/foo/bar then "git rev-parse --git-path objects/abc" returns
           /foo/bar/abc.

       --show-toplevel
           Show the (by default, absolute) path of the top-level
           directory of the working tree. If there is no working tree,
           report an error.

       --show-superproject-working-tree
           Show the absolute path of the root of the superproject’s
           working tree (if exists) that uses the current repository as
           its submodule. Outputs nothing if the current repository is
           not used as a submodule by any project.

       --shared-index-path
           Show the path to the shared index file in split index mode,
           or empty if not in split-index mode.

       The following options are unaffected by --path-format:

       --absolute-git-dir
           Like --git-dir, but its output is always the canonicalized
           absolute path.

       --is-inside-git-dir
           When the current working directory is below the repository
           directory print "true", otherwise "false".

       --is-inside-work-tree
           When the current working directory is inside the work tree of
           the repository print "true", otherwise "false".

       --is-bare-repository
           When the repository is bare print "true", otherwise "false".

       --is-shallow-repository
           When the repository is shallow print "true", otherwise
           "false".

       --show-cdup
           When the command is invoked from a subdirectory, show the
           path of the top-level directory relative to the current
           directory (typically a sequence of "../", or an empty
           string).

       --show-prefix
           When the command is invoked from a subdirectory, show the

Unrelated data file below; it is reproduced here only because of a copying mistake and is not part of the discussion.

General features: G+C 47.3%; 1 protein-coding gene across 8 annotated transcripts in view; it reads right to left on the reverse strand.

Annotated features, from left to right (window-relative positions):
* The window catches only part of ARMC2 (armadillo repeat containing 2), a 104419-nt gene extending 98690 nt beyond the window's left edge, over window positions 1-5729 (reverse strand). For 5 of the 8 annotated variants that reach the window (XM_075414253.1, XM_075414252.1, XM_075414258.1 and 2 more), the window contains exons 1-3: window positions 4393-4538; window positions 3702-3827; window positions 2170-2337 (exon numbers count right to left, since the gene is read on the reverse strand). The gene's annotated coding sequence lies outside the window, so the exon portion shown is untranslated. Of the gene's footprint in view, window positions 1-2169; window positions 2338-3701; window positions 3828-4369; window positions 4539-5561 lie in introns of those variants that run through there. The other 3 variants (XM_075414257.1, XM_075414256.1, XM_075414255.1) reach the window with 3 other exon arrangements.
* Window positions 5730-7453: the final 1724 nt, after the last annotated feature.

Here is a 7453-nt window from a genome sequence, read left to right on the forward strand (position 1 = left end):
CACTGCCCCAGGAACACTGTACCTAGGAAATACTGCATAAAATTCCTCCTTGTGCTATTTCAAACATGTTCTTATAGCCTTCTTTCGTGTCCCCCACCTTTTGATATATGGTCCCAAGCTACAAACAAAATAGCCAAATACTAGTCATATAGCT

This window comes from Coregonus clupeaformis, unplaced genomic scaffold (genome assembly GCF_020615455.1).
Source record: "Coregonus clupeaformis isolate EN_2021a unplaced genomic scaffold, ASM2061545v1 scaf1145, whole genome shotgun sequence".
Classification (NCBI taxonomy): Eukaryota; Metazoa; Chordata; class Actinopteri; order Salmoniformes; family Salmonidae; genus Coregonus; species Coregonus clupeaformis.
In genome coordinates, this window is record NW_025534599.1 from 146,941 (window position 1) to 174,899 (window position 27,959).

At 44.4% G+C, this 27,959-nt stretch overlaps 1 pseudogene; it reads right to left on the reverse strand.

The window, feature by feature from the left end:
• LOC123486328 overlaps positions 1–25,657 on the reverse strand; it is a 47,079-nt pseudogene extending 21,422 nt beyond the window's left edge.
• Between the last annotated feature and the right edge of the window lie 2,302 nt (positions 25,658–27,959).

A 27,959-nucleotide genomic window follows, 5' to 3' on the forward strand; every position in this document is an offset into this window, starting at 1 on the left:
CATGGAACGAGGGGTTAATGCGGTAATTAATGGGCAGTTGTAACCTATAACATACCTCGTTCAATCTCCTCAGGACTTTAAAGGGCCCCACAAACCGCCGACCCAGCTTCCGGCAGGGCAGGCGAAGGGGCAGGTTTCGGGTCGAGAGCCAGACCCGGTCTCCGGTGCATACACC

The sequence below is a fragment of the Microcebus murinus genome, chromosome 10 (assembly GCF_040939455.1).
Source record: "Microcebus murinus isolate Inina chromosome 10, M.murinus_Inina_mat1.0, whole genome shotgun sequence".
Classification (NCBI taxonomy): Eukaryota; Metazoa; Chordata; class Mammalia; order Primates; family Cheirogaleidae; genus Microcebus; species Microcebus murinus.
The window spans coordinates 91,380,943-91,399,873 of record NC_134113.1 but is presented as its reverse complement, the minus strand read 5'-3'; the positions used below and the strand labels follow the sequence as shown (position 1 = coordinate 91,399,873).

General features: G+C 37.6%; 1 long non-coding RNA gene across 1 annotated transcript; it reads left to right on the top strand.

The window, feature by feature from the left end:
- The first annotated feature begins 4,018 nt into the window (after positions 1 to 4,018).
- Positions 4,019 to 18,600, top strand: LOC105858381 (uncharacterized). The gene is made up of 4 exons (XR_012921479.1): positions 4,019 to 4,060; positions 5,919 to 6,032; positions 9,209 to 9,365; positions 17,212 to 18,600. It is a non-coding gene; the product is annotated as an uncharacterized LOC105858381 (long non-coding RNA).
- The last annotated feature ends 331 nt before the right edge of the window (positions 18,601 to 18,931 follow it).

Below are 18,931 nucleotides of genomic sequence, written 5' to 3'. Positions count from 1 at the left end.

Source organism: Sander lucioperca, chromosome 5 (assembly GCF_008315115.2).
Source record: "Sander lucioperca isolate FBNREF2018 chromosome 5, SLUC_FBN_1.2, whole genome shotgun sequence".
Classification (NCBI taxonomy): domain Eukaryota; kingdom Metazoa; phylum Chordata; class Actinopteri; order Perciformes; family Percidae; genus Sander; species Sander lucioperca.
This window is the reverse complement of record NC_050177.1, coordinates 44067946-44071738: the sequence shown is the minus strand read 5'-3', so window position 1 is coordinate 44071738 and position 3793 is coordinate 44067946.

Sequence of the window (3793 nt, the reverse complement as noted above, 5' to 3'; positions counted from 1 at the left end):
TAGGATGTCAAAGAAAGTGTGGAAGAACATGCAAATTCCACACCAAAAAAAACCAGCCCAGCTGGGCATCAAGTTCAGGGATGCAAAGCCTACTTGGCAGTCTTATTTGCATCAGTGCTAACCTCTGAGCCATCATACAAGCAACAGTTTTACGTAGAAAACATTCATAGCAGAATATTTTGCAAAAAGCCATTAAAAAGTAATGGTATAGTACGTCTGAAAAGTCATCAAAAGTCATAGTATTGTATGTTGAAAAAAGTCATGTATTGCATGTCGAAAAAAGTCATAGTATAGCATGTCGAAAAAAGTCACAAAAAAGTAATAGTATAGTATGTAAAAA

path of the current directory relative to the top-level
           directory.

       --show-object-format[=(storage|input|output)]
           Show the object format (hash algorithm) used for the
           repository for storage inside the .git directory, input, or
           output. For input, multiple algorithms may be printed,
           space-separated. If not specified, the default is "storage".

   Other Options
       --since=datestring, --after=datestring
           Parse the date string, and output the corresponding
           --max-age= parameter for git rev-list.

       --until=datestring, --before=datestring
           Parse the date string, and output the corresponding
           --min-age= parameter for git rev-list.

       <args>...
           Flags and parameters to be parsed.

SPECIFYING REVISIONS         top

       A revision parameter <rev> typically, but not necessarily, names
       a commit object. It uses what is called an extended SHA-1 syntax.
       Here are various ways to spell object names. The ones listed near
       the end of this list name trees and blobs contained in a commit.

           Note
           This document shows the "raw" syntax as seen by git. The
           shell and other UIs might require additional quoting to
           protect special characters and to avoid word splitting.

       <sha1>, e.g. dae86e1950b1277e545cee180551750029cfe735, dae86e
           The full SHA-1 object name (40-byte hexadecimal string), or a